The dollar fell from a three-week high versus the euro after data showed the U.S. unemployment rate was higher than forecast in December, fueling bets the Federal Reserve won’t hurry to end its stimulus efforts.
The euro rose earlier after minutes of the Fed’s last meeting showed yesterday the central bank might end its third round of monthly bond purchases under quantitative easing this year. The greenback climbed to the highest level against the yen since July 2010 as the Japanese currency had its longest weekly losing streak in almost 24 years. Brazil’s real and Mexico’s peso gained versus their major peers as risk appetite rose.
“I looked at the unemployment report, and I didn’t see any improvement,” Joseph Trevisani, chief market strategist at WorldWideMarkets Ltd. in Woodcliff Lake, New Jersey, said in a telephone interview. “Nobody one thinks their policy is going to end any time soon.”
The U.S. currency declined 0.2 percent to $1.3069 per euro at 5 p.m. New York time. It appreciated earlier to $1.2998, the strongest level since Dec. 12. The dollar strengthened 1.1 percent on the week. The U.S. currency gained 1 percent to 88.15 yen and touched 88.41, a 29-month high. The yen slid 1.2 percent to 115.21 per euro.
Futures traders reversed wagers that the euro will decline against the U.S. dollar, betting on a gain by the 17-nation currency for the first time since August 2011, figures from the Washington-based Commodity Futures Trading Commission show.
The difference in the number of wagers by hedge funds and other large speculators on an advance in the euro compared with those on a drop -- so-called net longs -- was 5,126 on Jan. 1 , compared with net shorts of 2,549 a week earlier.
The U.S. unemployment rate was 7.8 percent after the November figure was revised to that level from a previously reported 7.7 percent. The median forecast for December of economists in a Bloomberg News survey was for 7.7 percent.
“Looking at the unemployment rate, the weakness in that number is clearly dollar-negative because of the Fed’s comments on QE3 and the market’s expectations around how long that will last,” Vassili Serebriakov, a foreign-exchange strategist at BNP Paribas SA in New York, said in a telephone interview.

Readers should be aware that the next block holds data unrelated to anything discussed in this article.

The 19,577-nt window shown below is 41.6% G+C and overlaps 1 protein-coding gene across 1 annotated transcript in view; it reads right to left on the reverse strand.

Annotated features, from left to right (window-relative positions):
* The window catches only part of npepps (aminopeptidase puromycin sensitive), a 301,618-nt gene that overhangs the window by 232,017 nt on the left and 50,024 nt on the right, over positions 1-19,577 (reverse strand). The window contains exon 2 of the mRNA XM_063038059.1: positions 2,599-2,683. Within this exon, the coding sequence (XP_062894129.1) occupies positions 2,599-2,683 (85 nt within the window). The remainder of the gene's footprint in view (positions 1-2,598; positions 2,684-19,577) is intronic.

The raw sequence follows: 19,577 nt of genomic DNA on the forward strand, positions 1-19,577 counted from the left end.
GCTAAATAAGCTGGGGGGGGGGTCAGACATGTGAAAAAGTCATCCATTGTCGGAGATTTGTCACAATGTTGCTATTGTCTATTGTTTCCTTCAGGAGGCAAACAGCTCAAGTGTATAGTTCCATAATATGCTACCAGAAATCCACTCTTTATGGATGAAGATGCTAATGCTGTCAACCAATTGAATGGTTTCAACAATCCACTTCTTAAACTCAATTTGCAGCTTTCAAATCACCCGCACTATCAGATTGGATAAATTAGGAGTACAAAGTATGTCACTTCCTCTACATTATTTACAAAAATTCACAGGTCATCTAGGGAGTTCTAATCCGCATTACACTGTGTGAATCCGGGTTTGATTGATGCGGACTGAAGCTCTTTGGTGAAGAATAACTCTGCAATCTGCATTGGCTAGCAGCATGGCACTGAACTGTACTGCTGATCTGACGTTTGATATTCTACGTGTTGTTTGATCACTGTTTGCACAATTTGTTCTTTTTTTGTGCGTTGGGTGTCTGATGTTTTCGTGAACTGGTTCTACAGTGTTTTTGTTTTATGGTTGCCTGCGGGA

The Mexican peso and Brazil’s real were the biggest winners today among the greenback’s 16 most-traded counterparts.
The peso appreciated 0.5 percent to 12.7414 per dollar after earlier falling as much as 0.2 percent. The real strengthened 0.7 percent to 2.0325 per dollar.
New Zealand’s dollar, nicknamed the kiwi, gained 0.4 percent to 83.17 U.S. cents after falling 0.8 percent earlier.
Sterling declined versus most major peers after a report showed the U.K. services sector unexpectedly shrank in December. The pound fell 0.2 percent to $1.6069 and touched $1.6010, its lowest level since Dec. 7.
The pound weakened 0.7 percent over the past three months, the biggest loser after the yen among 10 developed-nation currencies monitored by the Bloomberg Correlation-Weighted Indexes. The Japanese currency slid 12 percent, while the dollar gained 0.1 percent.
The yen fell for an eighth week against the dollar, the longest stretch of losses since February 1989, tumbling 2.5 percent since Dec. 28. Even so, it’s still stronger than its 10-year average of 101.22 per dollar.
Japan’s newly installed Prime Minister Shinzo Abe said on Jan. 1 the most urgent issue for his country was to break out of currency appreciation and deflation. “Bold” monetary policy is one of the three prongs of his economic measures, he said.
The Bank of Japan will hold its first 2013 policy meeting Jan. 21-22 after expanding its asset-purchase program by 10 trillion yen ($113 billion) at its last session on Dec. 20.
U.S. employers added 155,000 workers last month following a revised 161,000 advance in November that was more than initially estimated, Labor Department figures showed today in Washington. The median estimate of 82 economists surveyed by Bloomberg was for a gain of 152,000.
The dollar reached a two-week low versus the euro on Jan. 2 as safety demand ebbed a day after Congress approved a bill that made income-tax cuts from the George W. Bush-era permanent for most workers. The legislation broke a yearlong impasse over how to avert $600 billion in automatic tax boosts and spending cuts that were set to start taking effect this year.
The greenback gained yesterday versus most major peers as speculation that U.S. policy makers will struggle to reach agreement on raising the nation’s $16.4 trillion debt ceiling fueled demand for safety.
The dollar extended gains yesterday after minutes of the Fed’s Dec. 11-12 meeting showed that board members said they’ll probably end the central bank’s $85 billion in monthly bond purchases some time in 2013. The Fed bought $2.3 trillion of Treasury and mortgage-related debt from 2008 to 2011 in the first two rounds of quantitative easing.
The central bank said Dec. 12 it would hold borrowing costs low “at least as long” as the unemployment rate remains above 6.5 percent and inflation projections are for no more than 2.5 percent. The jobless rate had stayed above 8 percent since February 2009 until it broke the trend in September.